It is kind of scary in its implications.

    https://www.bloomberg.com/news/artic...eans-quicktake

    - Ivan.

  8. #8
    Yes it is - but, we need to always take a peek at the backup digital standby attitude reference, fly attitude and set power manually for a reasonable speed as soon as possible while trying to figure out what is going on.

    In the many Navy jets I have flown, they ALL had AoA indicators, either probe or vane types, but they were all analogue indicators. I never once had a failure, though NATOPS always covered it.

    However, I suspect the input on these B737 systems are washed through some computer logic and that may have been the problem. Their STS trim system is quite complex.

  9. #9
    Hello Mike71,

    That was the gist of the article as I understood it also.
    The failure of the AoA indicator by itself didn't kill these people.
    It was more a matter of what the computer systems decided was happening based upon faulty sensor (AoA?) readings AND readings from other sensors and the combination of inputs probably did not match any condition that the computer program was designed to handle.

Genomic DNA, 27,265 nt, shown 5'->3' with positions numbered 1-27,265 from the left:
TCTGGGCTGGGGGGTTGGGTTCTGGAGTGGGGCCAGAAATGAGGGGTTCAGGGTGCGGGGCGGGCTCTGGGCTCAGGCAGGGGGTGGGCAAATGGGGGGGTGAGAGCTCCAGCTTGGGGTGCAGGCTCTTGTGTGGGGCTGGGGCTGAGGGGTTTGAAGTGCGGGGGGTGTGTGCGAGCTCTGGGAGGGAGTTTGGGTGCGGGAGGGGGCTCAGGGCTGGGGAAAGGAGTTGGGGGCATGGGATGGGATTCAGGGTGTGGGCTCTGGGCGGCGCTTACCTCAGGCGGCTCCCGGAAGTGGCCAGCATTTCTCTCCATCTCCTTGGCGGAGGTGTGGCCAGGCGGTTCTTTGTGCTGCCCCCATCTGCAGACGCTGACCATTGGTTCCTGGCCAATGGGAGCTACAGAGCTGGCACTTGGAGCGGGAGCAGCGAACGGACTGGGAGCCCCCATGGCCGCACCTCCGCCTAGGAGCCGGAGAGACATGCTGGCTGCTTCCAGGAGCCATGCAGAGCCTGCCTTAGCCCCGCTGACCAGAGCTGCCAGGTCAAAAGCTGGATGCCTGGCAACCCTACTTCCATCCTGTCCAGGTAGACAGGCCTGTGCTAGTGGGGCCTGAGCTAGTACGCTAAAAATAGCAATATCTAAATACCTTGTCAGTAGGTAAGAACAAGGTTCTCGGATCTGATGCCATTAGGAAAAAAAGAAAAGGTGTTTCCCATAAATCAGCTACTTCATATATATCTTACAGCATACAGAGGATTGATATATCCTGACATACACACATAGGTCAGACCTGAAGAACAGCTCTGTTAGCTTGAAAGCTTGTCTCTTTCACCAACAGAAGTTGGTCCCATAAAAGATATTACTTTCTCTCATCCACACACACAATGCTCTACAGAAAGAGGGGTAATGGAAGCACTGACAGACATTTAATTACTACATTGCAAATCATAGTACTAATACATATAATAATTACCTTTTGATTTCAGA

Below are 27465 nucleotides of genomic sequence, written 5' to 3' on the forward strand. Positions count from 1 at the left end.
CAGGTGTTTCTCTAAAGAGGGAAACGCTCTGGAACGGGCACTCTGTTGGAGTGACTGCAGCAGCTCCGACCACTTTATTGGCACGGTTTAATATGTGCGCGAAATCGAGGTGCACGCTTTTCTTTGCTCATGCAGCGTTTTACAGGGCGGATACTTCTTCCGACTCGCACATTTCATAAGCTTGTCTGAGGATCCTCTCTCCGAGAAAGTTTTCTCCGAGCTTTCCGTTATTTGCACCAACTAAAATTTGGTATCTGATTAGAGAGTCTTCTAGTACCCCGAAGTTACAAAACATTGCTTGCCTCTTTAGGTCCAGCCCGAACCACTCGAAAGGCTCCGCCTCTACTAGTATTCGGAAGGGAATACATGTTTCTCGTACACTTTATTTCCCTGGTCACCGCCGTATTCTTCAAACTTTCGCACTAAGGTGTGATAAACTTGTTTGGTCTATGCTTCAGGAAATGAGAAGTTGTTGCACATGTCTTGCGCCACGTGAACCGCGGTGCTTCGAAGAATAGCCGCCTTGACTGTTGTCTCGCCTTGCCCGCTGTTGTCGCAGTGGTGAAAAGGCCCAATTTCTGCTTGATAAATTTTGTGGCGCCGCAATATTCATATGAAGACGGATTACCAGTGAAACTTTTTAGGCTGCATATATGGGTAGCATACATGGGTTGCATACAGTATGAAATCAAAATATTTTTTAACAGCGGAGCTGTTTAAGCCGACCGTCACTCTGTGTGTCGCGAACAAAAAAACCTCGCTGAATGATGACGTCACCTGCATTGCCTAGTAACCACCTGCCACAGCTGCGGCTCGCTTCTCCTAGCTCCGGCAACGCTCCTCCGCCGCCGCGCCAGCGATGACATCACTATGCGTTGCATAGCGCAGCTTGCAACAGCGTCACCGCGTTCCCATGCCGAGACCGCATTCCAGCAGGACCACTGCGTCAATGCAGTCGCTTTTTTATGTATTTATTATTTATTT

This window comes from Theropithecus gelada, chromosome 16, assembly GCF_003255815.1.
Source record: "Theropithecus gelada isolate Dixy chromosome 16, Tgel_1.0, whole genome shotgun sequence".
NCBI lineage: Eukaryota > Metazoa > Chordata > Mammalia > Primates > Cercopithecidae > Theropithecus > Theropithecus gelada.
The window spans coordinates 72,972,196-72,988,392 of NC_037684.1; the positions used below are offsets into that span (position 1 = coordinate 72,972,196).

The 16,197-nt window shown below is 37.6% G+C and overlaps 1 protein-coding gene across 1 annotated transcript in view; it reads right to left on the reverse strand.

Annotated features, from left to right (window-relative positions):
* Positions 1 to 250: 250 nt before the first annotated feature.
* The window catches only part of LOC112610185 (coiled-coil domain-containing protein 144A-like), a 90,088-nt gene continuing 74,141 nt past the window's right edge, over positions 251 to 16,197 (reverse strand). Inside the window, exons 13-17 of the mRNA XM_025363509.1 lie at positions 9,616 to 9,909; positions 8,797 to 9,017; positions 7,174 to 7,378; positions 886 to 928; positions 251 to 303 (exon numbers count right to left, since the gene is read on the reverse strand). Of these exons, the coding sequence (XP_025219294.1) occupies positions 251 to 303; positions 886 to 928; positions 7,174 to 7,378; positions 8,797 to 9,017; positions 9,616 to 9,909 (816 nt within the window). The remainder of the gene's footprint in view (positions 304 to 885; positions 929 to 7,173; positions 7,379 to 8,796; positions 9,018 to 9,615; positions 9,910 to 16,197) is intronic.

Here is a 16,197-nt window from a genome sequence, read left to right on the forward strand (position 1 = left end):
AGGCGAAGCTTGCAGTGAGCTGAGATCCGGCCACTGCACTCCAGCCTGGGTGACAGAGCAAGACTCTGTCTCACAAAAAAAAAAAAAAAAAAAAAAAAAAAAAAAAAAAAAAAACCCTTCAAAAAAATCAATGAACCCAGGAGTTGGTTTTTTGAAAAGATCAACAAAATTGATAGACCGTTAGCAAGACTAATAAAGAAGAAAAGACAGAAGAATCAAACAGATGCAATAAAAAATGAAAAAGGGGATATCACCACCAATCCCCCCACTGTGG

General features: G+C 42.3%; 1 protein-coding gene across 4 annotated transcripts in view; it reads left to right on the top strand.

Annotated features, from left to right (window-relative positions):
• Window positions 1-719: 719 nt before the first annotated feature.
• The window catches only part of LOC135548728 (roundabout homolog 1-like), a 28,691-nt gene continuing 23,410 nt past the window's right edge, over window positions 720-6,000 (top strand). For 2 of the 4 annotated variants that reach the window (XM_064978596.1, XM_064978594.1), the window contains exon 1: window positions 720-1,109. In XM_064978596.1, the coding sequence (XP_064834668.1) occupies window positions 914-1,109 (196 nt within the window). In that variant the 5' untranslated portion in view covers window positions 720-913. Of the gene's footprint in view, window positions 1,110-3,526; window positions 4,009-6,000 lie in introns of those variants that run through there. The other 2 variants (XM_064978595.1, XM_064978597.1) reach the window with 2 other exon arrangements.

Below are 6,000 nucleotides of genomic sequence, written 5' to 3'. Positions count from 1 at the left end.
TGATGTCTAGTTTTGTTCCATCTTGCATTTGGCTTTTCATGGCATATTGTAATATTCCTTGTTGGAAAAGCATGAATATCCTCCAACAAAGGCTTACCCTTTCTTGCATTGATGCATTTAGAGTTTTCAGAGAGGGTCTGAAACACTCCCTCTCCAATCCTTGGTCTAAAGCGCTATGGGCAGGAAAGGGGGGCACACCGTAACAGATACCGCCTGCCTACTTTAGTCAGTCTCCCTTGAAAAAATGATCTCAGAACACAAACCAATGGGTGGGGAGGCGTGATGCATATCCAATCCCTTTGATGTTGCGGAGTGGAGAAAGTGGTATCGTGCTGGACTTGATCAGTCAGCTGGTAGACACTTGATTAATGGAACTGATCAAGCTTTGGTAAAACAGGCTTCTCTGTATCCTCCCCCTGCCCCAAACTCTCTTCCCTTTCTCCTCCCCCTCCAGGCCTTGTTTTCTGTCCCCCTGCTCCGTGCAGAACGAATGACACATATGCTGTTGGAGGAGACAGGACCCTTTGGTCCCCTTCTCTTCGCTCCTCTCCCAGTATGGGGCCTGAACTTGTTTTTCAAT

Basically a "Garbage In ==> Garbage Out" kind of situation.
    There was mention of reprogramming the computers as part of the solution.

    - Ivan.
    Last edited by Ivan; November 7th, 2018 at 21:25. Reason: Senor ==> SenSor

  10. #10

    Icon5 Back to Basics

    We all have our own thoughts on this matter, based on our respective experience. I remember when being introduced to electronic flight instrument systems, having it hammered into me a quotation I'd heard many times before: "when things start to fail-Aviate, Navigate, Communicate and go back to Basics if necessary". I don't if it would have helped in this case, but in at least one case involving double generator failure in a Citation II, that quotation, (plus good Flight Safety International training), got me and my trainee F/O back on the ground safely with the aircraft intact. In these days of E.F.I.S. Systems is it possible there maybe an over reliance on these systems, and perhaps not enough emphasis on "Back to Basics"? Food for thought!

  11. #11
    Agree. I also have thought a lot about the necessity of having a small but old analog style standby VSI as well as the new digital combi attitude/speed/alt standby instrument in many of these planes. To me, the old VSI was always a Godsend to good control in partial panel instrument flying.